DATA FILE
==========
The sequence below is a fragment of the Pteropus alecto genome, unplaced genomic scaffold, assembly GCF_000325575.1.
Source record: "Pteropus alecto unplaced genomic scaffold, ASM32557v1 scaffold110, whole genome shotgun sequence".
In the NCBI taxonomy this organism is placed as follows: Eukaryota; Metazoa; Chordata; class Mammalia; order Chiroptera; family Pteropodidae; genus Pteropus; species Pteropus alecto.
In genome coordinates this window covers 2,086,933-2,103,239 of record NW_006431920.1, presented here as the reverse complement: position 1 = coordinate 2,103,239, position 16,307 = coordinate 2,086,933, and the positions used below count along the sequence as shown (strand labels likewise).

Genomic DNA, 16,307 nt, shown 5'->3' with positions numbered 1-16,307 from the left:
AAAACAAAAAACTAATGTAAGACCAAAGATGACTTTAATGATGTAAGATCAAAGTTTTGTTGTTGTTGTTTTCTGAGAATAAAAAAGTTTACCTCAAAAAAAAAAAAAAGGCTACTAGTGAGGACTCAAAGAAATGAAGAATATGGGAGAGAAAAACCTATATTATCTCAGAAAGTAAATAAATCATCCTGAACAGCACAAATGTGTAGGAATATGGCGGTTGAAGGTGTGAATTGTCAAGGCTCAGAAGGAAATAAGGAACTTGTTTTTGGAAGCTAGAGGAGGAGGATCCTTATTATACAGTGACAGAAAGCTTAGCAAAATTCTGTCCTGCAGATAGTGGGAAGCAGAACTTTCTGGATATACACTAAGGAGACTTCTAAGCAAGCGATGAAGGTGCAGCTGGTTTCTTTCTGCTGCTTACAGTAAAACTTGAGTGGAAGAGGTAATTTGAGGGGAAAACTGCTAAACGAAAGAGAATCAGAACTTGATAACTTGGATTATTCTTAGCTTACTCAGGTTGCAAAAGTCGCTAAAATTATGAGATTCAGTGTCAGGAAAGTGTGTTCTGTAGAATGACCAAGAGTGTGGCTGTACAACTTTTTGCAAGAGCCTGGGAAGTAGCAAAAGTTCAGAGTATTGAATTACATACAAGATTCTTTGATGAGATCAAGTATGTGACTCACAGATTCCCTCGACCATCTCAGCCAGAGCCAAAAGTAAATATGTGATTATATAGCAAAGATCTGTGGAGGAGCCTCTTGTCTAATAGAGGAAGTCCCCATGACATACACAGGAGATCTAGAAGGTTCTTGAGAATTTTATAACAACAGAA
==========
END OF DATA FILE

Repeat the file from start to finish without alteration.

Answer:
The sequence below is a fragment of the Pteropus alecto genome, unplaced genomic scaffold, assembly GCF_000325575.1.
Source record: "Pteropus alecto unplaced genomic scaffold, ASM32557v1 scaffold110, whole genome shotgun sequence".
In the NCBI taxonomy this organism is placed as follows: Eukaryota; Metazoa; Chordata; class Mammalia; order Chiroptera; family Pteropodidae; genus Pteropus; species Pteropus alecto.
In genome coordinates this window covers 2,086,933-2,103,239 of record NW_006431920.1, presented here as the reverse complement: position 1 = coordinate 2,103,239, position 16,307 = coordinate 2,086,933, and the positions used below count along the sequence as shown (strand labels likewise).

Genomic DNA, 16,307 nt, shown 5'->3' with positions numbered 1-16,307 from the left:
AAAACAAAAAACTAATGTAAGACCAAAGATGACTTTAATGATGTAAGATCAAAGTTTTGTTGTTGTTGTTTTCTGAGAATAAAAAAGTTTACCTCAAAAAAAAAAAAAAGGCTACTAGTGAGGACTCAAAGAAATGAAGAATATGGGAGAGAAAAACCTATATTATCTCAGAAAGTAAATAAATCATCCTGAACAGCACAAATGTGTAGGAATATGGCGGTTGAAGGTGTGAATTGTCAAGGCTCAGAAGGAAATAAGGAACTTGTTTTTGGAAGCTAGAGGAGGAGGATCCTTATTATACAGTGACAGAAAGCTTAGCAAAATTCTGTCCTGCAGATAGTGGGAAGCAGAACTTTCTGGATATACACTAAGGAGACTTCTAAGCAAGCGATGAAGGTGCAGCTGGTTTCTTTCTGCTGCTTACAGTAAAACTTGAGTGGAAGAGGTAATTTGAGGGGAAAACTGCTAAACGAAAGAGAATCAGAACTTGATAACTTGGATTATTCTTAGCTTACTCAGGTTGCAAAAGTCGCTAAAATTATGAGATTCAGTGTCAGGAAAGTGTGTTCTGTAGAATGACCAAGAGTGTGGCTGTACAACTTTTTGCAAGAGCCTGGGAAGTAGCAAAAGTTCAGAGTATTGAATTACATACAAGATTCTTTGATGAGATCAAGTATGTGACTCACAGATTCCCTCGACCATCTCAGCCAGAGCCAAAAGTAAATATGTGATTATATAGCAAAGATCTGTGGAGGAGCCTCTTGTCTAATAGAGGAAGTCCCCATGACATACACAGGAGATCTAGAAGGTTCTTGAGAATTTTATAACAACAGAA